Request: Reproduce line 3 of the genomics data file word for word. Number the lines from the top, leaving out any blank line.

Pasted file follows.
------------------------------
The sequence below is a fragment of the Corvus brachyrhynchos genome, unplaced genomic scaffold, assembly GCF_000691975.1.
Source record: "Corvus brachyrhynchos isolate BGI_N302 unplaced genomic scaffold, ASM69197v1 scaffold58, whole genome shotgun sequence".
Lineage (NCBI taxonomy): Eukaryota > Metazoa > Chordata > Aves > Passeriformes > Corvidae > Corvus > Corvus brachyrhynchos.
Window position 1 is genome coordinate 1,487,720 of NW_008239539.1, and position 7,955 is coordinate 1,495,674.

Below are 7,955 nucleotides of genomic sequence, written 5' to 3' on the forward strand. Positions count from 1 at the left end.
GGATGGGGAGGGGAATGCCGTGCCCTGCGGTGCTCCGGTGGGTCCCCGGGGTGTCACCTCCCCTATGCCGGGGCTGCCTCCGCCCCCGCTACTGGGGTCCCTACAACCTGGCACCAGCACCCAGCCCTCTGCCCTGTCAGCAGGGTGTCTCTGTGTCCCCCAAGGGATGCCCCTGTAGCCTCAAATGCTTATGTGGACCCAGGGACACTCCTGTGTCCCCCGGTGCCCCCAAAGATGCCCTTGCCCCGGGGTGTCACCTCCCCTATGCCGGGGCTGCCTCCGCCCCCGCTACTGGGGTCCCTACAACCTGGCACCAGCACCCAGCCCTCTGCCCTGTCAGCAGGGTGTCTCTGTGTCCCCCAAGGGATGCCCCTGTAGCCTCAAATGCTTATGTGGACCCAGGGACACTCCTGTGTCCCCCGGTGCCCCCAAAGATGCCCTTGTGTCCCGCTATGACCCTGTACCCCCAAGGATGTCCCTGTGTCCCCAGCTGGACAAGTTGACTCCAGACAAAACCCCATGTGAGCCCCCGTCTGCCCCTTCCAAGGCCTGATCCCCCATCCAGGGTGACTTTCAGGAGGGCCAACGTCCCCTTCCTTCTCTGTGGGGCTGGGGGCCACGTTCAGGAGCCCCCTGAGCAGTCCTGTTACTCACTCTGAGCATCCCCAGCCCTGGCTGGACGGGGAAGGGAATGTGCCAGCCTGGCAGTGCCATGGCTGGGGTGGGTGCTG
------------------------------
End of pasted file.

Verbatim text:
Lineage (NCBI taxonomy): Eukaryota > Metazoa > Chordata > Aves > Passeriformes > Corvidae > Corvus > Corvus brachyrhynchos.